The Tesla trucks will cost around
$200,000 each for a total order of about $25 million. UPS expects
the semi-trucks, the big rigs that haul freight along America's
highways, will have a lower total cost of ownership than
conventional vehicles, which run at about $120,000.
Tesla has received pre-orders
from such major companies as Walmart (WMT.N), fleet operator J.B.
Hunt Transport Services Inc and food service distributor Sysco
3) Restoring Limbs with
By Jessica Hamzelou, New
Scientist, Preview 2018
Levin of Tufts University
A bold plan to regenerate missing
limbs by tweaking the body's bioelectricity could be realised in
the coming year. Michael Levin and his team at Tufts
University, Massachusetts, have started experiments to get mice
to regrow parts of their paws.
Levin's team has already found
that patterns of electrical activity allow cells to communicate
with each other, and control how embryos develop. Earlier this
year, the group altered this pattern - which they call the
"bioelectric code" - in worms, enabling them
to grow heads instead of tails and vice versa.
Since then, the team has
developed a cocktail of chemicals that alter the electrical
activity of cells by changing the way charged substances, such as
calcium ions, move through them. Preliminary results suggest this
brew can boost frogs' natural ability to regrow severed limbs.
The next step is to do this in
mammals - a much more challenging feat.
4) Proton-Boron Fusion Reactor
By Rafi Letzter,
Space.com January 2018
A team of researchers has a plan
to achieve nuclear fusion that actually produces
energy, and their proposal looks very different from the fusion
projects the world has already seen.
If the team is right, its
strange, spherical hydrogen-boron reactor could be built in
useful form before any ongoing conventional fusion
projects reach completion.
The secret behind the new reactor
design? It relies on completely different elements than older
projects do, and it uses different methods to heat up its
Much of that energy makes up the
binding forces that hold atoms together. Physicists have known
for most of the last century that they could tap into that energy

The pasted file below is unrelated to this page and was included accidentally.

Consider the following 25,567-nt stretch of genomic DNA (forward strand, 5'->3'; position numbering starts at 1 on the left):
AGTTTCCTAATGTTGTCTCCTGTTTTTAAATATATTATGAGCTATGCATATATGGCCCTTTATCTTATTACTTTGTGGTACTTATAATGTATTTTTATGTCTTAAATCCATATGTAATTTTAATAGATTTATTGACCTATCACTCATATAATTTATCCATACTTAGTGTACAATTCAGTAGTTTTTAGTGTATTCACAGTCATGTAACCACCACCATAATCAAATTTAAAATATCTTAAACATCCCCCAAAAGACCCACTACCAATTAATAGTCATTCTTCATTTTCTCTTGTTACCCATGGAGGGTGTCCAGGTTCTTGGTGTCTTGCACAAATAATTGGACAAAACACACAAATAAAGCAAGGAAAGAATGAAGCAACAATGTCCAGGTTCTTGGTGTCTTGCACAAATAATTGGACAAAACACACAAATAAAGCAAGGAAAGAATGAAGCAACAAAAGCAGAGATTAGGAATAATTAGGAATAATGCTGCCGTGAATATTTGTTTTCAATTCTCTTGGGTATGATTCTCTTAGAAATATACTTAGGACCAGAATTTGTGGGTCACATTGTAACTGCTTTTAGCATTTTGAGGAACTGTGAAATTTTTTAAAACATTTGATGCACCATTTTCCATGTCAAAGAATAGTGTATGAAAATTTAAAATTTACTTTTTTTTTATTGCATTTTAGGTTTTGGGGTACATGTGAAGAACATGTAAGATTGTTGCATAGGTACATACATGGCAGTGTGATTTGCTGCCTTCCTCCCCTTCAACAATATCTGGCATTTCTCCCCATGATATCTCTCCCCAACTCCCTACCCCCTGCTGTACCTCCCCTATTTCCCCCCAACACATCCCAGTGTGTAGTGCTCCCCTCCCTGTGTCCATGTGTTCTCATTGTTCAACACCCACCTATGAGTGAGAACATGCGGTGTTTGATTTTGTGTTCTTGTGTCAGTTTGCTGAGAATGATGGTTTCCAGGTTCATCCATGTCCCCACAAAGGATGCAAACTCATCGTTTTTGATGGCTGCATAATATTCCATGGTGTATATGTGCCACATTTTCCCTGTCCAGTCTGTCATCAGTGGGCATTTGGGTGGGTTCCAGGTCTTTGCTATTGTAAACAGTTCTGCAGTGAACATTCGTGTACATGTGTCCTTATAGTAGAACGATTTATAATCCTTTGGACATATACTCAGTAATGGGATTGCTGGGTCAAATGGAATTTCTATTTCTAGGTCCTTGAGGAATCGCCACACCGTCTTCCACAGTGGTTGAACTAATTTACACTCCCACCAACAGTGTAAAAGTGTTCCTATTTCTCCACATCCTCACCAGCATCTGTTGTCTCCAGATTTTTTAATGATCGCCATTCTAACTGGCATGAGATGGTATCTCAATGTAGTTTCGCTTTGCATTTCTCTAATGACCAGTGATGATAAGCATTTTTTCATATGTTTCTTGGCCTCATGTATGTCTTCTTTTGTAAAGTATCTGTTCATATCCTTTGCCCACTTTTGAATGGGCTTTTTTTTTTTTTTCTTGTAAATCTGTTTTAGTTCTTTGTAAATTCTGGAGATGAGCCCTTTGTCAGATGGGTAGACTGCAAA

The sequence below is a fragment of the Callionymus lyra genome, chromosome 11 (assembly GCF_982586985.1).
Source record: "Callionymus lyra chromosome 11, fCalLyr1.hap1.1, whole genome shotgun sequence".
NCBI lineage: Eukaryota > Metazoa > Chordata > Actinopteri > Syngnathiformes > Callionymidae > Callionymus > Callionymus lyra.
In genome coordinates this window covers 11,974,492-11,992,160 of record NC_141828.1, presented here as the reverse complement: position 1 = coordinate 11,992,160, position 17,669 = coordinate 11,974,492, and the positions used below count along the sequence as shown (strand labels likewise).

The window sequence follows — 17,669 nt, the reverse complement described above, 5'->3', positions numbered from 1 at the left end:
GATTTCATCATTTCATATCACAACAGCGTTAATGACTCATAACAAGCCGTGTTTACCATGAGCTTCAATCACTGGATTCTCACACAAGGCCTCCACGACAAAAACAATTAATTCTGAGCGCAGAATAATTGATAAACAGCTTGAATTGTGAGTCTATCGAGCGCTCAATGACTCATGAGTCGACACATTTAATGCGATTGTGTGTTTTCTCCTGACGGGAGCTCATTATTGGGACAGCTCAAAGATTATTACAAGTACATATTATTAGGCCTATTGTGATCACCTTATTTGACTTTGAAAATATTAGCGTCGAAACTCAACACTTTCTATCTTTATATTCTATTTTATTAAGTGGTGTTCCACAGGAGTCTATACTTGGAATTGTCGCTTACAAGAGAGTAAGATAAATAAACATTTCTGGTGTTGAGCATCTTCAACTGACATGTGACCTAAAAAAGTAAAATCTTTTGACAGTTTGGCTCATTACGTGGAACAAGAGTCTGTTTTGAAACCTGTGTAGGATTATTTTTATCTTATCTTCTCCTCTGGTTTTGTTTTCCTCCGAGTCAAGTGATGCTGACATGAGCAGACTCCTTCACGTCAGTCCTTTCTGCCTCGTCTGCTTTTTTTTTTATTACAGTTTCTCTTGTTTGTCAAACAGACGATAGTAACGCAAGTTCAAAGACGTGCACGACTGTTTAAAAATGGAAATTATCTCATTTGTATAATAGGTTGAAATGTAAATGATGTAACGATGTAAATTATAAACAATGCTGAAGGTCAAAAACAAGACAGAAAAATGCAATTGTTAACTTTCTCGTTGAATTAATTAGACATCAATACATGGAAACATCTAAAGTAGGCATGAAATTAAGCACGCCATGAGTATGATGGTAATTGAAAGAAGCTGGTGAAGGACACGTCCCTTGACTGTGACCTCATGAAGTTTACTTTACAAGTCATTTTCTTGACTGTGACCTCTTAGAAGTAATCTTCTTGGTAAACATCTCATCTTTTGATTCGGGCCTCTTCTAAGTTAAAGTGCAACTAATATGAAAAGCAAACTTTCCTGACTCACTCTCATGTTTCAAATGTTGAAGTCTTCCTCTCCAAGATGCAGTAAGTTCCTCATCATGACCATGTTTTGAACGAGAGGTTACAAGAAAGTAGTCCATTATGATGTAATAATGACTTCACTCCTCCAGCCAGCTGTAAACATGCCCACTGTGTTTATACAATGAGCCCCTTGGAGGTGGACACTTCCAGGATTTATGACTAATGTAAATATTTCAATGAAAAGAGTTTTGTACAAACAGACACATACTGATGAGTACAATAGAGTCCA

by splitting those bonds. That reaction, atomic fission, has been
deployed to destroy the cities of Hiroshima and Nagasaki, as well
as to power every nuclear reactor that exists in the world today.
But it turns out that the reverse
reaction, atomic fusion, is even more powerful (it is the
reaction that powers the sun, after all). While fission reactors
usually split very large atoms, like uranium or plutonium, fusion
reactors aim to smash very light atoms together.
Typically, those nuclei are heavy isotopes of hydrogen, such as
deuterium and tritium, meaning they have extra neutrons. They
fuse to form helium, releasing massive amounts of energy in the
All the largest known
weapons in the human arsenal are fusion bombs, also known as
hydrogen bombs, that smash deuterium and tritium together to
release massive explosions and flashes of radiation. However, no
useful fusion reactors exist. Every model that has been built
uses up more energy sustaining the hot plasma necessary for the
fusion reaction than the model produces in electricity.
5) Scientists Discover
Ideal Material for Smart PVs
Smart windows that are
transparent when it's dark or cool but automatically darken when
the sun is too bright are increasingly popular energy-saving
devices. But imagine that when the window is darkened, it
simultaneously produces electricity. Such a material - a
photovoltaic glass that is also reversibly thermochromic - is a
green technology researchers have long worked toward, and now,
scientists at Lawrence Berkeley National Laboratory (Berkeley
Lab) have demonstrated a way to make it work.
Researchers at Berkeley Lab, a
Department of Energy (DOE) national lab, discovered that a form
of perovskite, one of the hottest materials in
solar research currently due to its high conversion efficiency,
works surprisingly well as a stable and photoactive semiconductor
material that can be reversibly switched between a transparent
state and a non-transparent state, without degrading its
The research, led by Peidong Yang
of Berkeley Lab's Materials Sciences Division, was published this
week in the journal Nature Materials in a study titled,
"Thermochromic Halide Perovskite Solar Cells." The lead
authors were Jia Lin, Minliang Lai, and Letian Dou, all in Yang's
The scientists made the discovery
while investigating the phase transition of the material, an
inorganic perovskite. "This class of inorganic halide
perovskite has amazing phase transition chemistry," said
Yang, who is also a professor in UC Berkeley's departments of
Chemistry, and Materials Science and Engineering. "It can
essentially change from one crystal structure to
another when we slightly change the temperature or introduce a
little water vapor."
When the material changes its
crystal structure, it changes from transparent to
non-transparent. "These two states have the exact same
composition but very different crystal structures," he said.
"That was very interesting to us. So you can easily
manipulate it in such a way that is not readily available in
existing conventional semiconductors.